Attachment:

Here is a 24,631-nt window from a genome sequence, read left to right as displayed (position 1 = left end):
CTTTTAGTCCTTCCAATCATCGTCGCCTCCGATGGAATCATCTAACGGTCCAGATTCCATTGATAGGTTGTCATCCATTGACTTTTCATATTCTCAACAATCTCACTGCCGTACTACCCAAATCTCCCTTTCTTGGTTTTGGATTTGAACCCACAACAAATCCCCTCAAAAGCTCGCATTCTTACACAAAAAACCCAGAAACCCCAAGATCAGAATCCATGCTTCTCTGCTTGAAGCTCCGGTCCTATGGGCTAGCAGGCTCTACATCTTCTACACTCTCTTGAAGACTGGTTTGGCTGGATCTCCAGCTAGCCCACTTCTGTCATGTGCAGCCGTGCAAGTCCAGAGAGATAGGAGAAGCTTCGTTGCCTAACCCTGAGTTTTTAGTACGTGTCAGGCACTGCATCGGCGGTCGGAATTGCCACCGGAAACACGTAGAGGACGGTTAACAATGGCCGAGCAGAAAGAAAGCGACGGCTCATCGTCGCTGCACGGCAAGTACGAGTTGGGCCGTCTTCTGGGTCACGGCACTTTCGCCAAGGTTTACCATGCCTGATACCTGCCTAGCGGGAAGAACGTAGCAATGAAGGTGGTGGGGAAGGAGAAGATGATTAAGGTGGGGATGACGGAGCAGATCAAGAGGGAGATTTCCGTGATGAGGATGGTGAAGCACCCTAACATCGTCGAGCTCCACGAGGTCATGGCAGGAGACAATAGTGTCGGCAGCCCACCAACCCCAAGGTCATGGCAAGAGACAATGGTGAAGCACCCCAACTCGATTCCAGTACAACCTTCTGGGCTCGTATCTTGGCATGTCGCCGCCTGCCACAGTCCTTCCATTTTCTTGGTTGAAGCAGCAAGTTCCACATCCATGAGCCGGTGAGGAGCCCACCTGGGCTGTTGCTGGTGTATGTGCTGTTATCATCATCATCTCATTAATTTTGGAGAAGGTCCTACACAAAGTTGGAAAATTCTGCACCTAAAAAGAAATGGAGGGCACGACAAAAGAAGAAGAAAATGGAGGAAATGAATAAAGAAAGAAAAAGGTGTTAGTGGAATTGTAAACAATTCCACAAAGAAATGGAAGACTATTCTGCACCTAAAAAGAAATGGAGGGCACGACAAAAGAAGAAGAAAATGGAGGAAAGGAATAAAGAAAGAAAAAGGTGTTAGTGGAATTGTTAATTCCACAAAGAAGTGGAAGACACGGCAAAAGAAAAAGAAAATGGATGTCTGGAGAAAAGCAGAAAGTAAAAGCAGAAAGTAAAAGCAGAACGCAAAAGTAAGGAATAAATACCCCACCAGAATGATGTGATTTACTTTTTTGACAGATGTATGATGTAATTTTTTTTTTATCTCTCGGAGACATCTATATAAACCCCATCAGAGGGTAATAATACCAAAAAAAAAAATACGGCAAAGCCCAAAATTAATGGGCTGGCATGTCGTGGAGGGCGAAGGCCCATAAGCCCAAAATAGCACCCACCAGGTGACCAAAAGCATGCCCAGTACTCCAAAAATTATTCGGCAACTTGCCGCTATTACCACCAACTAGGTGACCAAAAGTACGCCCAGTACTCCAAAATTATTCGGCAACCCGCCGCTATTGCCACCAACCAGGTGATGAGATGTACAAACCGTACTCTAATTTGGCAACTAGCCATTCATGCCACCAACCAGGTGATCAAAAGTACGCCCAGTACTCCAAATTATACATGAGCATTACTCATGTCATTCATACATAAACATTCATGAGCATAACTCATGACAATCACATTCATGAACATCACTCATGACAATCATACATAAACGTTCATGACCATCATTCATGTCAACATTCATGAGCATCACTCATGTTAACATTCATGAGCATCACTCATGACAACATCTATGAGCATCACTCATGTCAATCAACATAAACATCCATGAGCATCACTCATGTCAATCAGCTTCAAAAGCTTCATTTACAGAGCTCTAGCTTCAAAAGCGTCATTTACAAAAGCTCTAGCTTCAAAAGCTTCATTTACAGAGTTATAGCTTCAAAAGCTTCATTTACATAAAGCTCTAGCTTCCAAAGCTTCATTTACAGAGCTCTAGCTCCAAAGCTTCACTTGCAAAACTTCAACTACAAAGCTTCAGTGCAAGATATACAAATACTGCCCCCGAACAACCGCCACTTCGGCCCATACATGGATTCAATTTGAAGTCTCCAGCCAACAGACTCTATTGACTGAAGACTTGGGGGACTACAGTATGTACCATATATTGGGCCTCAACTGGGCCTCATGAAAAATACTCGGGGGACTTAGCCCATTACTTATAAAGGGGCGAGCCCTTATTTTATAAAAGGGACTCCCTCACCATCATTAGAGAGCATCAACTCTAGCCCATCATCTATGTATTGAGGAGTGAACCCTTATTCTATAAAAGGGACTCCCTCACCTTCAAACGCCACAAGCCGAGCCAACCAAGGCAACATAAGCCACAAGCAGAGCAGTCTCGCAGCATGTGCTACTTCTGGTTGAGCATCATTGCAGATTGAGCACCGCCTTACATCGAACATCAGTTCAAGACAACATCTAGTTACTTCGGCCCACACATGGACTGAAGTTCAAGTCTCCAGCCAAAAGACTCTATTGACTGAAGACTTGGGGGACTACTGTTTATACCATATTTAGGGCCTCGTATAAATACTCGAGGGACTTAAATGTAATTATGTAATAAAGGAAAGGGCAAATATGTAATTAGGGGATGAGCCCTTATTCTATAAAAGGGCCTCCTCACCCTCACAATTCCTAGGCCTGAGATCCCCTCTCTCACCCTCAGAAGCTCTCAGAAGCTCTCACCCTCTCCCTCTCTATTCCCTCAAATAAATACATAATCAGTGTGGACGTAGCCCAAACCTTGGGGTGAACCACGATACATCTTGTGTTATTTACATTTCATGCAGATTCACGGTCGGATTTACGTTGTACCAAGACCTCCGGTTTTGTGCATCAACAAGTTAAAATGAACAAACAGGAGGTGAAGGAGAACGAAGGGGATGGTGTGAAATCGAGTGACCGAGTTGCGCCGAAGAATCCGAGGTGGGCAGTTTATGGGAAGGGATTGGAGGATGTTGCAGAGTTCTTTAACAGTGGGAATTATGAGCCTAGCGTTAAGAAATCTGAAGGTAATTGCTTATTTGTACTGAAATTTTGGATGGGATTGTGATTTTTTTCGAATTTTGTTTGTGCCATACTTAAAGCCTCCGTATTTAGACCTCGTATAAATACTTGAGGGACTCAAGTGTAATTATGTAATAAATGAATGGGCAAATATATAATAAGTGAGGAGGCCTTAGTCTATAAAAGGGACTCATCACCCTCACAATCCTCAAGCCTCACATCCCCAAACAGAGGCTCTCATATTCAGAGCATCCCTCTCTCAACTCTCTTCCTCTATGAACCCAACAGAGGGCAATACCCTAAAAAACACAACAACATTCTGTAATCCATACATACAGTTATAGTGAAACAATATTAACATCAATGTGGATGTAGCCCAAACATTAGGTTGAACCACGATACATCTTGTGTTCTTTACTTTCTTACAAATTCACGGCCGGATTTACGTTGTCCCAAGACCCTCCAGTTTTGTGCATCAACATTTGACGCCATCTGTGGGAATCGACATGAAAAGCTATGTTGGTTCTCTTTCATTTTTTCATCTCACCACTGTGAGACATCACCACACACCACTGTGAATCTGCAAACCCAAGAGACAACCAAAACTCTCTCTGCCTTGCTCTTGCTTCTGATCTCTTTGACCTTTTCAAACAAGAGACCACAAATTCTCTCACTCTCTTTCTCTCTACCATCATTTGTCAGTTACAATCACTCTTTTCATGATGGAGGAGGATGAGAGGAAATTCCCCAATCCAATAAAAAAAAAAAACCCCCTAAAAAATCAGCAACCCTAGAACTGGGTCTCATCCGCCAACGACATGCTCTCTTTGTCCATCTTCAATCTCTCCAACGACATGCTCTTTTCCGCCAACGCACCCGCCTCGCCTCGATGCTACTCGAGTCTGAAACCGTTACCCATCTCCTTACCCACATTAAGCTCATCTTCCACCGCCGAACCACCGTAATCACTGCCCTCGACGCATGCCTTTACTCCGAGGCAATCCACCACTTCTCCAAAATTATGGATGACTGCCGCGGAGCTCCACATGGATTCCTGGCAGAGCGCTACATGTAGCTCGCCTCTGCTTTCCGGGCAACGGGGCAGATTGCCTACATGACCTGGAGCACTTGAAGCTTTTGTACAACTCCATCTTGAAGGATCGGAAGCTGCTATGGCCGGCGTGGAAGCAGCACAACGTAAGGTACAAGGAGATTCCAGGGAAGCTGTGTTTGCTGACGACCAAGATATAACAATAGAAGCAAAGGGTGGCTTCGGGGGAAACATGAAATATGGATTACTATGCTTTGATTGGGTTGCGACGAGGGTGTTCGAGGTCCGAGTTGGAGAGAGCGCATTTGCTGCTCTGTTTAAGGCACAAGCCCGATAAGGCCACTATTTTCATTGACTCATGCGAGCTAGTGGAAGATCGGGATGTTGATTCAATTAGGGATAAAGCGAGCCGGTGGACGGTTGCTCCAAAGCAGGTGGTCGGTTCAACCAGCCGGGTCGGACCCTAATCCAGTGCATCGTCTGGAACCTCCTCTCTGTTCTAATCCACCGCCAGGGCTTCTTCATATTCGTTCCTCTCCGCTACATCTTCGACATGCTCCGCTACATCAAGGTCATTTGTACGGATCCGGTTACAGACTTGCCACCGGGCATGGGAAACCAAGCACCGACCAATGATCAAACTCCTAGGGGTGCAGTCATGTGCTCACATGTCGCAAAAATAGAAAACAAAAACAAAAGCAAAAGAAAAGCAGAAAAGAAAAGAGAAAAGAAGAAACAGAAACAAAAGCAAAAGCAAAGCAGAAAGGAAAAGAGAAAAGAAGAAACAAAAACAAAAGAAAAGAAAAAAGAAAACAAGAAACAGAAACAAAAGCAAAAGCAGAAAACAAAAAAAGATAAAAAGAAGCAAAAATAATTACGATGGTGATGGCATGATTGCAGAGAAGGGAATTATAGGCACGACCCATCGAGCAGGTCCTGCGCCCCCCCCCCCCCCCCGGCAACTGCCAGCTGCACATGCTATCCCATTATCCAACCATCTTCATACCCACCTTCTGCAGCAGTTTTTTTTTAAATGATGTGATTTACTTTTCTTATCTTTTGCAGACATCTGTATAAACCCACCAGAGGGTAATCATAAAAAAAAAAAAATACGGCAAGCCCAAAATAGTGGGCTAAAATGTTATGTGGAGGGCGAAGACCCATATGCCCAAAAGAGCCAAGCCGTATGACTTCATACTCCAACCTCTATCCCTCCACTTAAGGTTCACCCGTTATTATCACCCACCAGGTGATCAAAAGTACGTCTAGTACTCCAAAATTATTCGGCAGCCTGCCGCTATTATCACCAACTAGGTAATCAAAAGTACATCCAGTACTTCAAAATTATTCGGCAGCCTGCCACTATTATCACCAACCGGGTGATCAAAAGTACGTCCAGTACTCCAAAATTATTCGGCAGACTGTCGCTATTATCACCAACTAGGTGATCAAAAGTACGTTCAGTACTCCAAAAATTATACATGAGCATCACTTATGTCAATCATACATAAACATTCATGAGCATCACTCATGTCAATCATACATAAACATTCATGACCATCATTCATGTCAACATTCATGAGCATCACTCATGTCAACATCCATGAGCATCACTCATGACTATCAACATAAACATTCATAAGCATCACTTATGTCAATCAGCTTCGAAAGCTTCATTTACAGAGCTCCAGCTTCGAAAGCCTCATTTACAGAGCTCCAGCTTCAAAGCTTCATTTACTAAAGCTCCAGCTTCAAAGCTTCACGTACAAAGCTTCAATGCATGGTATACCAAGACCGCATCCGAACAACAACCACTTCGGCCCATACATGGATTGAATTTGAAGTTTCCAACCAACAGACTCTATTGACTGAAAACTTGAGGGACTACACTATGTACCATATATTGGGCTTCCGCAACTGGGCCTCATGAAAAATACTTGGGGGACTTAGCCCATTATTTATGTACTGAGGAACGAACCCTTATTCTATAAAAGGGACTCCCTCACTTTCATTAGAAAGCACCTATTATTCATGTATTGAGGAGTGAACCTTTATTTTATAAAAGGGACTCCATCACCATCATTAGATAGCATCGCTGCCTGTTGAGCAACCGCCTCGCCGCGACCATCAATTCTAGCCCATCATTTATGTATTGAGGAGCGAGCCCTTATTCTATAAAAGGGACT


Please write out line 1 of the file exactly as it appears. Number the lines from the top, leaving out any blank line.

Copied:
Here is a 24,631-nt window from a genome sequence, read left to right as displayed (position 1 = left end):